The overriding theme at yesterday’s Widgety Goodness conference was: if you produce enough, some are bound to stick.
Widgets were described both as ‘chaff’ by speaker Steve Bowbrick and as existing in an ‘innovate and dump’ industry by Nooked CEO Fergus Burns.
This idea was echoed by speaker Matt Trewhella, an engineer with Google, who said that of 20,000 widgets produced under Google Gadgets, half the total traffic for these is produced by only 150 applications.
Success stories of individual widgets used to promote specific events or products dominated rather than evidence of long-term benefits to site traffic.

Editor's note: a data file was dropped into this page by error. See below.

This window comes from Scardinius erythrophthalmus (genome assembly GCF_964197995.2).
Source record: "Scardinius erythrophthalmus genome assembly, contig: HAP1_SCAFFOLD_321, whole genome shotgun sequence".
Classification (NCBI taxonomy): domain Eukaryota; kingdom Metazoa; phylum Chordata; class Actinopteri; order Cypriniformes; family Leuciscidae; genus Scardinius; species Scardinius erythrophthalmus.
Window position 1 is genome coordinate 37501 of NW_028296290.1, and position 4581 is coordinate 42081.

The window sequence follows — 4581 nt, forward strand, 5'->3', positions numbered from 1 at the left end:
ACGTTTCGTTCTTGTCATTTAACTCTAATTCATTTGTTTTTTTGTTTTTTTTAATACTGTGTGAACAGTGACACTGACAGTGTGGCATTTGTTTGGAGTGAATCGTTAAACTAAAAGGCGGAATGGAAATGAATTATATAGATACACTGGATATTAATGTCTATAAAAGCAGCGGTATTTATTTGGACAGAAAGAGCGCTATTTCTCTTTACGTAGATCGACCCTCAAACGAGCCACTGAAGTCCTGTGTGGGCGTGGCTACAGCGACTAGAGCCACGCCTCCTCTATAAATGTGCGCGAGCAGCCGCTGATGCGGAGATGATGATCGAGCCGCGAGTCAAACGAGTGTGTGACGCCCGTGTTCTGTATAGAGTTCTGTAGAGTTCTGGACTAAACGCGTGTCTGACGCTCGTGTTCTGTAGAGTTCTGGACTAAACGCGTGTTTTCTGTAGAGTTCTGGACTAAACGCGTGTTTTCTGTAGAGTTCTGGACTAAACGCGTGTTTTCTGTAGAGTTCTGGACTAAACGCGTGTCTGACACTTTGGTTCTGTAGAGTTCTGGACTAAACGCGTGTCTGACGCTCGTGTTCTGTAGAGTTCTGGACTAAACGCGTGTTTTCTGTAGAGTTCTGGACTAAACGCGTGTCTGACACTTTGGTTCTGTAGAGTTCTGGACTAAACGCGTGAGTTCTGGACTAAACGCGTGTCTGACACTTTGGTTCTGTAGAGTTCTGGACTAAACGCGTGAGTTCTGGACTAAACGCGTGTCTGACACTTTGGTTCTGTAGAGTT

“There’s tremendous reach, but unlike Google, high investment can’t guarantee that reach. Success is highly elusive,” the situation was explained by Chris Cunningham, vice president of ad sales at website designers Freewebs.
While compared to a marketing campaign, widgets are relatively inexpensive to produce, yesterday’s speeches suggested that online publishers should be wary about jumping on the widget bandwagon until more is known about the long-term advantages.
Predictions for widgets in 2008:
– widgets will be aware of other widgets you’re using and be able to interact with each other;
– more personalised widgets – though some warnings about how this made lead to overfamiliar advertising were also issued;
– developments in widgets for mobile – though the speakers were still scratching their heads over who would lead the way in this market.
For more thoughts on the event Steve Bowbrick has re-produced his speech, there’s a useful round-up by Roger Warner on the marketing side of the conference.